Butch Works, David & George do Inventory

Butch Howe

Butch checks a wiring harness before installation

George and I are engaged in the end of the year ritual known as “inventory”.  We have quite a bit of it and is extremely compressed and I’m hopeful but not very confident that we can get through it in about a week.  Some of it can be seen to the left of Patrick’s toolbox and to the right of the window this afternoon’s high winds sucked the glass out of which is  now temporarily covered with cardboard.

On the upper shelves are instruments, mostly tachometers and oil pressure/water temperature gauges, and then in descending order, temp. senders, voltage stabilizers, speedometer cables, mirrors, “P” clips, seat belts, lights, lenses and sub-harnesses for things like headlights & overdrives.  You get the idea.  It will take about two and a half hours for the two of us to do this shelf.


installing a wiring harness

And installs it in the gunmetal grey E-type

It’s not as bad, however as it used to be when I worked at Abingdon Spares and we did inventory in June because it was the end of the fiscal year, which coincided very nicely with the busy season, and we counted every last nut, bolt and chrome pan head screw.  It’s much more efficient to weight them, but Abingdon Spares was, and is, very Olde Worlde about that kind of stuff.  Well we have our own challenges based on space, or more accurately the lack thereof, and some of our bin boxes have as many as 20 different small parts in them.  Think carburetor parts, for instance.


Jay & Nate @ W.C.C.

The rapture (see text)

As planned, I did make it down to the blasters in Agawam on Monday  to retrieve the MG TF frame, and later I did deliver it to Windham Coach & Carriage in Brattleboro, where Jay is seen here dancing a small jig because he already has a shop full of work.  I offered to bring it back on a date certain, but he allowed as how conditions were unlikely to substantially improve between now and whenever that turned out to be, so it was best to just leave it, which I did.  Jay & Nate (on the right) will measure it up and the next time you see it, it will be in chassis black.  Hopefully, we’ll also be seeing the E-type’s front suspension back from Westfield Electroplating next week and that  will allow us to turn the gunmetal grey E-type back into a roller again.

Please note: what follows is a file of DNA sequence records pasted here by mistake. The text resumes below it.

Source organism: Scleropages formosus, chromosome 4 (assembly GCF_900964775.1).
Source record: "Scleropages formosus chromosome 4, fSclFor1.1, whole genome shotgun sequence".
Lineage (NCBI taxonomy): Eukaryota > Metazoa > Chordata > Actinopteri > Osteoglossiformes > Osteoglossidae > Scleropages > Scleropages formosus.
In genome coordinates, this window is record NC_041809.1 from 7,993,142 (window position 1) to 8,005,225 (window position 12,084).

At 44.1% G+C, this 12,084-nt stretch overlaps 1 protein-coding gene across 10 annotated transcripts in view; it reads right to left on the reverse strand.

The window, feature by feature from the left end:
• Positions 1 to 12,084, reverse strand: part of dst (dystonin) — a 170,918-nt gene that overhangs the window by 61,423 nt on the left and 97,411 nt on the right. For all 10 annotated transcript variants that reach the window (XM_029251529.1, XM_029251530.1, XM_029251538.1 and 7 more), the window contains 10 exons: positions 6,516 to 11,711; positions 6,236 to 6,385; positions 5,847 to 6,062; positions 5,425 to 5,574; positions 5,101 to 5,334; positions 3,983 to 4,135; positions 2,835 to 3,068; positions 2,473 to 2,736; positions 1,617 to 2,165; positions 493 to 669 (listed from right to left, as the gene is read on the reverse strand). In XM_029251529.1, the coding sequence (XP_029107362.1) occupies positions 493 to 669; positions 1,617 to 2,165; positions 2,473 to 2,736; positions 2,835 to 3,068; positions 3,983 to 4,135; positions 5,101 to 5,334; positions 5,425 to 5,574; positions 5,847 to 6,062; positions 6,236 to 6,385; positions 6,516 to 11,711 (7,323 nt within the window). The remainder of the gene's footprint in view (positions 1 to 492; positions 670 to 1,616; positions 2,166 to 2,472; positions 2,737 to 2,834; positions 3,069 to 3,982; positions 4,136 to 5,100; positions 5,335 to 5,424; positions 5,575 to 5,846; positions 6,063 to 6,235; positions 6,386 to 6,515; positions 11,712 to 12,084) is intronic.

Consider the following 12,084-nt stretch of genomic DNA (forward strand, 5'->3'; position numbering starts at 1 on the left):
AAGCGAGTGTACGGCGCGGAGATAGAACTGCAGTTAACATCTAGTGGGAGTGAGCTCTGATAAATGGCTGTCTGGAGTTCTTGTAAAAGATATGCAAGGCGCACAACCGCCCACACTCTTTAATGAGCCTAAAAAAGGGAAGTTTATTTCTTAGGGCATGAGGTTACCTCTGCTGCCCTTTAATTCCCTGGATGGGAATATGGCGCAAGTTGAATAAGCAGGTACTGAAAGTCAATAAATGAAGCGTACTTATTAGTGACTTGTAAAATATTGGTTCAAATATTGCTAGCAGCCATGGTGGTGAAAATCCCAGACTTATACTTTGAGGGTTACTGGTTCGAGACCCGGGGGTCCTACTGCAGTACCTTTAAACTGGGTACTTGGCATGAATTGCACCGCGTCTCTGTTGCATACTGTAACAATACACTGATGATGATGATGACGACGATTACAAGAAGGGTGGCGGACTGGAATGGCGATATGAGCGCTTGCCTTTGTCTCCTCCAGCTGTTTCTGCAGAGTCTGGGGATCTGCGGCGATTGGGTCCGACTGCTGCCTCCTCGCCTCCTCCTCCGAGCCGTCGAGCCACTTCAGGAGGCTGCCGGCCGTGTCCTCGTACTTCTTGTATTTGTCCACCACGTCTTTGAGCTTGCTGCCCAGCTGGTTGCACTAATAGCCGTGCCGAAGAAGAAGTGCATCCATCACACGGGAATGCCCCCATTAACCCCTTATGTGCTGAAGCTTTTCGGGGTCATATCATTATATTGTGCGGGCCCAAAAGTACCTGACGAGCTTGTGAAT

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MG TF Progress Report

MG on a winter road

Rush Hour

Around here we were greeted with a heavy snow fall the day before Thanksgiving and we haven’t seen bare ground since.  The weather pattern of the last week has been a little snow, a little sleet, a little freezing rain ad naseum.  This is the driver’s view from  what may be the last MG in daily service in the Northeast at this time of the year.  An MGB GT on studded snow tires that starts easily in cold weather, as this one does, is entirely suitible for winter driving conditions.  I speak from experience, this car has been in service since 2007, replacing the one which entered service in 2001.  Not much heat, but entirely competent in limited traction situations.

parts hangine to dry

Not Mistletoe

First up on next Monday’s agenda is to retrieve the TF chassis from the blasters in Agawam.  The plan is to drop it off woth our friend Jay at Windham Coach & Carriage in Brattleboro to check it for straight and then bolt the suspension back in inorder to turn it into a roller again at which point we’ll ship it off to Mark Goyette to reassemble the body.

In this picture most of the front and some of the rear suspension is hanging from the main carrying beam in the cellar of the shop.  that big lump in the back corner is an XK 140 chassis suspended like the Sword of Damocles over my Moggy.

MG TF axle casings

Work in Progress

While George was painting I was blasting the rear axle housings which I pulled apart and washed up yesterday.  The left housing has been blasted while the right housing awaits (in the foreground is a front spring pan and some a-arms).  Once the R/H housing is done they we’ll send them out to be pressure washed before painting them.

Butch spent part of the day today stripping and cleaning the steering rack for the Gunmetal Grey E-type.  You can anticipate a more complete report on that next week.  With pictures.

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We Do It All, Sort of

Ernest Hillier & Butch Howe